All of these pundits were outspoken advocates of the Bush administration's now-discredited policy for dealing with weapons of mass destruction, a policy that reached its logical conclusion in the ill-advised invasion and occupation of Iraq. The Iraq war is now well into its sixth year and has done more to undermine U.S. national security than any other policy in recent memory.
The Bush administration's version of arms control was unilateral military action against nations accused of developing weapons of mass destruction. "Peace through strength, not through paper," was the rallying call of the neoconservatives. President Bush derided treaties and international agreements, dismissing them as unnecessary checks on U.S. freedom of action. Members of his administration were quick to claim that international institutions like the United Nations were toothless and ineffective even as they withdrew money and support from those institutions, ensuring they'd be less viable.
The war in Iraq was (and is) an expensive, provocative, ineffective and unverifiable way of eliminating the threat. The waging of total war caused tens -- perhaps hundreds -- of thousands of civilian deaths; cost more than $1 trillion, increasing the deficit and adding to our economic strain; and included torture, extrajudicial killing and other illegal activities, undermining the United States' ability to credibly promote human rights and democracy.
Furthermore, the instability created by the U.S.-led war in Iraq has contributed to proliferation, encouraging an "every nation for themselves" ethos that has fueled nuclear programs all over the world and led nuclear expert Hans Blix to predict that at least a dozen new nuclear powers could emerge over the next decade. We have tried the Bush approach already.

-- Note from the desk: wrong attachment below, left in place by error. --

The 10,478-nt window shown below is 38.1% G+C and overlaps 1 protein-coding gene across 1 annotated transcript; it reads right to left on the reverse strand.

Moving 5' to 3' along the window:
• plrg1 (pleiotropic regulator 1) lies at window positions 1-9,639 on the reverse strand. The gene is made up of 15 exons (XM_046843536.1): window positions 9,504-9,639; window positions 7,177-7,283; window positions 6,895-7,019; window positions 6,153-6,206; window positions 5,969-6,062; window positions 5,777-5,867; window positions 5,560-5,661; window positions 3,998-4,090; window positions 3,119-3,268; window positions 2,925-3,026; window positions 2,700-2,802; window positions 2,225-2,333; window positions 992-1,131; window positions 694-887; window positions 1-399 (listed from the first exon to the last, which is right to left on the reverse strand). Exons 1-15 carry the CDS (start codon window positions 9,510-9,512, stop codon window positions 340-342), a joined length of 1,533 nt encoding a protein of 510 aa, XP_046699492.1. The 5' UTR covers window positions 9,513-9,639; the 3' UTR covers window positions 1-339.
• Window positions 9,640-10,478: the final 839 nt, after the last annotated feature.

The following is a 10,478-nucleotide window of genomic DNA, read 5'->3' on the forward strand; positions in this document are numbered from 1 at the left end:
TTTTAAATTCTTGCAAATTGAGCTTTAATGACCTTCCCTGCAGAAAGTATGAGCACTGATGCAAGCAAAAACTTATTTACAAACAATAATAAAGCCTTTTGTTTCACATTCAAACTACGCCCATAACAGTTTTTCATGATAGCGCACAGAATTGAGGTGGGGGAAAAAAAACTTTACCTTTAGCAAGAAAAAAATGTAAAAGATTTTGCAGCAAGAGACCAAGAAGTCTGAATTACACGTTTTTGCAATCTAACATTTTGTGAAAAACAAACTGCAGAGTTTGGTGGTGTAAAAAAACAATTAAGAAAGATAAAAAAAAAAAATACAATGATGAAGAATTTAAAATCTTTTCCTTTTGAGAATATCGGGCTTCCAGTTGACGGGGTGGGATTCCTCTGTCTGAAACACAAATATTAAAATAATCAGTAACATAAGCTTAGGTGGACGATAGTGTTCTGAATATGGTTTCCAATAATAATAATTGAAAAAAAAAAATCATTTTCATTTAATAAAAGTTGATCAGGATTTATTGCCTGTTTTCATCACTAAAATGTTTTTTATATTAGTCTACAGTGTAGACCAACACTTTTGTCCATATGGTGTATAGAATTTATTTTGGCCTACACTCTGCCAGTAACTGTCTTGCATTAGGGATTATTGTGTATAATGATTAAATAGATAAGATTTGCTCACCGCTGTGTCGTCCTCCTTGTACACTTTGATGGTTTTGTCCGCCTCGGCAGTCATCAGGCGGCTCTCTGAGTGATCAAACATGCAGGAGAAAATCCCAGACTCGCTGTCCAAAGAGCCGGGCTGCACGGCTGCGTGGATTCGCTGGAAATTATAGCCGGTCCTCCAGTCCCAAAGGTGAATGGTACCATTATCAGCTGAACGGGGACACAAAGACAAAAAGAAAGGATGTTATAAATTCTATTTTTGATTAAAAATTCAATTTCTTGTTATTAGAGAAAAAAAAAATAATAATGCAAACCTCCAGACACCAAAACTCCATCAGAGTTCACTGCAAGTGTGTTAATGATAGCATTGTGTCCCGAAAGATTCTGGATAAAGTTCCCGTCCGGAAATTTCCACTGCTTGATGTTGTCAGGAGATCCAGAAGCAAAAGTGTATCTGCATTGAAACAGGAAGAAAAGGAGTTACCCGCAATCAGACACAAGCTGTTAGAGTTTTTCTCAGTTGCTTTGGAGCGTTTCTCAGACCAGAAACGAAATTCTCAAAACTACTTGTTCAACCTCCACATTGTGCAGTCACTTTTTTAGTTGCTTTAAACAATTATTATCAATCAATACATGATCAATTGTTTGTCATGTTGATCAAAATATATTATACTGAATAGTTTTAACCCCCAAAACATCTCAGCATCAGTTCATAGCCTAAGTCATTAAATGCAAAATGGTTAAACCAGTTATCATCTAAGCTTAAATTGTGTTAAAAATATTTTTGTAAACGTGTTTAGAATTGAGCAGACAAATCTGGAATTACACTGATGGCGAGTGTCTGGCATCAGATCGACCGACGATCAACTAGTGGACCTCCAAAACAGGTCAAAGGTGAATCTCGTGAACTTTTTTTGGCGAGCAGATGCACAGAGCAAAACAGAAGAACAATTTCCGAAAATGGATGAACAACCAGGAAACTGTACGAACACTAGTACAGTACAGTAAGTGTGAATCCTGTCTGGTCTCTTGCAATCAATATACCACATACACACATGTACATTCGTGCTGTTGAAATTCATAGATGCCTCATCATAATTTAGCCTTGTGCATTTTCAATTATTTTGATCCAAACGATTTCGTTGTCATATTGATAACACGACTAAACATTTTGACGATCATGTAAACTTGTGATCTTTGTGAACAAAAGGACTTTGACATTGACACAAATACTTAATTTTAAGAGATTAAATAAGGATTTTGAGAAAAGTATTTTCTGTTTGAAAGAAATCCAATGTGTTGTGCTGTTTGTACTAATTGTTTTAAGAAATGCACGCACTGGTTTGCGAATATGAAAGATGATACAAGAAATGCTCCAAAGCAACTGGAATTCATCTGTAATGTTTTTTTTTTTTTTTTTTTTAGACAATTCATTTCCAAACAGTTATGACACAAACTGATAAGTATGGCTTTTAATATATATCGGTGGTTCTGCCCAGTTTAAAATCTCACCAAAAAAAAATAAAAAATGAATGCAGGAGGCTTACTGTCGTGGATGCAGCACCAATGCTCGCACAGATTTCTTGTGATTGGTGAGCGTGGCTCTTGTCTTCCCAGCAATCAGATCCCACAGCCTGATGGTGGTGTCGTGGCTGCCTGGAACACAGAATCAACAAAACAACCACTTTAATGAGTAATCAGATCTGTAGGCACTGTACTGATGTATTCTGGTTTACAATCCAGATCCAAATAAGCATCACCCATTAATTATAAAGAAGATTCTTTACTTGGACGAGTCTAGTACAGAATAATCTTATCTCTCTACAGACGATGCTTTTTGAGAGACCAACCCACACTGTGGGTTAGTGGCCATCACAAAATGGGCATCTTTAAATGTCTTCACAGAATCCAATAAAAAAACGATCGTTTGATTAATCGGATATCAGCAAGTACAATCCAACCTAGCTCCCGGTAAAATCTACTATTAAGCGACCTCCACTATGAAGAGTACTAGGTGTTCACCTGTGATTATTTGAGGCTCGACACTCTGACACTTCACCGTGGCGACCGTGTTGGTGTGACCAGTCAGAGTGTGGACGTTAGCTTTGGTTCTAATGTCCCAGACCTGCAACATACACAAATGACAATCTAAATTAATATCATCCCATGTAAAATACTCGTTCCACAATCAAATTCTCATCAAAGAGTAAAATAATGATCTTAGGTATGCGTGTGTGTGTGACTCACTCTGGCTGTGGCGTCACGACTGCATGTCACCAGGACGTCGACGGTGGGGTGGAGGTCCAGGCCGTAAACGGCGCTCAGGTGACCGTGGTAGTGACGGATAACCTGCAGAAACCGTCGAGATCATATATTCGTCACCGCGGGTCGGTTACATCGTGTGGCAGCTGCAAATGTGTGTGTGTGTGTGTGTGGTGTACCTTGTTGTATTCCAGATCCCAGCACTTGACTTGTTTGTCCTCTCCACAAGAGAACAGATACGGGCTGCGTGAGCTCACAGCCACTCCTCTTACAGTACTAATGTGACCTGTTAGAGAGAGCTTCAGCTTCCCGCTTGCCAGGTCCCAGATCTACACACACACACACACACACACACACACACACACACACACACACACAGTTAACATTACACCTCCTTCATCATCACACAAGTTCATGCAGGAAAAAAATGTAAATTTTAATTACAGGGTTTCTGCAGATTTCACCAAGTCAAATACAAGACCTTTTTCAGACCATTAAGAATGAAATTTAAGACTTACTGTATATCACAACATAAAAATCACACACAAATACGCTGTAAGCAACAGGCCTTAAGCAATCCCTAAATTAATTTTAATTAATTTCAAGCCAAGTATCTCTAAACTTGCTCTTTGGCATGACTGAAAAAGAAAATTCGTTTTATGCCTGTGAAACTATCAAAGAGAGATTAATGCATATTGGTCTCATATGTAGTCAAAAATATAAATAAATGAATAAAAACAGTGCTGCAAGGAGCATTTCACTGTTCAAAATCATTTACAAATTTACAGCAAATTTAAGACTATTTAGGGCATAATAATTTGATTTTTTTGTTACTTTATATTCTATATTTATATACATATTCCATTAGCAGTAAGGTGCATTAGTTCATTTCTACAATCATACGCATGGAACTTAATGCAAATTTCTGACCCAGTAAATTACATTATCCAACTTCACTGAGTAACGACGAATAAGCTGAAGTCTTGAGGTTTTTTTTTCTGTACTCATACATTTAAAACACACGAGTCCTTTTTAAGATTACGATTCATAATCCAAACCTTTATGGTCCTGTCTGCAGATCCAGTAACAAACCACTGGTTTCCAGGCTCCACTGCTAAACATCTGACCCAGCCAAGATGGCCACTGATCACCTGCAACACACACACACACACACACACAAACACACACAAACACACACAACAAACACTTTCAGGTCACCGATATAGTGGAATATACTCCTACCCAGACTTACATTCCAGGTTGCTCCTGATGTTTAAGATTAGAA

Despite the predictable rhetoric from Bolton and others, the Bush version of arms control -- a "bomb away the (alleged) bombs policy" of military counter-proliferation and preemptive regime change -- is thoroughly discredited and illegitimate.
By way of contrast, the steps outlined by President Obama in Prague -- steps his administration has moved to carry out in the ensuing months -- represent a "full tool-box" approach of aggressive multilateral diplomatic efforts to control the spread and use of nuclear weapons.
These four men: John Bolton, Richard Perle, Keith Payne and Frank Gaffney are far outside of the growing consensus on the need for decisive action to curb nuclear proliferation, and they have been on the wrong side of history for too long. They should not be considered legitimate nuclear experts and they should not be given free rein over our op-ed pages.
Frida Berrigan is Senior Program Associate at The New America Foundation's Arms and Security Initiative, which Senior Fellow William D. Hartung directs.